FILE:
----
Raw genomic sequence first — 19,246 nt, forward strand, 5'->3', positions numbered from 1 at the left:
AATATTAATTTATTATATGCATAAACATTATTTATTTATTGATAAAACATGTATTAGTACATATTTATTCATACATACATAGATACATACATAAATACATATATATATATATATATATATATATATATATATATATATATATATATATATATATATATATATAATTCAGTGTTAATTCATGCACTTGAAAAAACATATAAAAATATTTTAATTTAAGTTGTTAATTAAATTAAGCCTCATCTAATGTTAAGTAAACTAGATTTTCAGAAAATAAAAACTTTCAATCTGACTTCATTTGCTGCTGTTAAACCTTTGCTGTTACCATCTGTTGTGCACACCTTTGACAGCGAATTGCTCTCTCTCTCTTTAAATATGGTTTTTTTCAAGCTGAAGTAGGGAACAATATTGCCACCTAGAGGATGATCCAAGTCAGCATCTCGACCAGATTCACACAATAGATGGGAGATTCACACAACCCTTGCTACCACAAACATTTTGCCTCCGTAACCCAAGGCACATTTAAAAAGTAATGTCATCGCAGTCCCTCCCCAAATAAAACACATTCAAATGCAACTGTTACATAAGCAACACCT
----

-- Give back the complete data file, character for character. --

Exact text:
Raw genomic sequence first — 19,246 nt, forward strand, 5'->3', positions numbered from 1 at the left:
AATATTAATTTATTATATGCATAAACATTATTTATTTATTGATAAAACATGTATTAGTACATATTTATTCATACATACATAGATACATACATAAATACATATATATATATATATATATATATATATATATATATATATATATATATATATATATATATATATAATTCAGTGTTAATTCATGCACTTGAAAAAACATATAAAAATATTTTAATTTAAGTTGTTAATTAAATTAAGCCTCATCTAATGTTAAGTAAACTAGATTTTCAGAAAATAAAAACTTTCAATCTGACTTCATTTGCTGCTGTTAAACCTTTGCTGTTACCATCTGTTGTGCACACCTTTGACAGCGAATTGCTCTCTCTCTCTTTAAATATGGTTTTTTTCAAGCTGAAGTAGGGAACAATATTGCCACCTAGAGGATGATCCAAGTCAGCATCTCGACCAGATTCACACAATAGATGGGAGATTCACACAACCCTTGCTACCACAAACATTTTGCCTCCGTAACCCAAGGCACATTTAAAAAGTAATGTCATCGCAGTCCCTCCCCAAATAAAACACATTCAAATGCAACTGTTACATAAGCAACACCT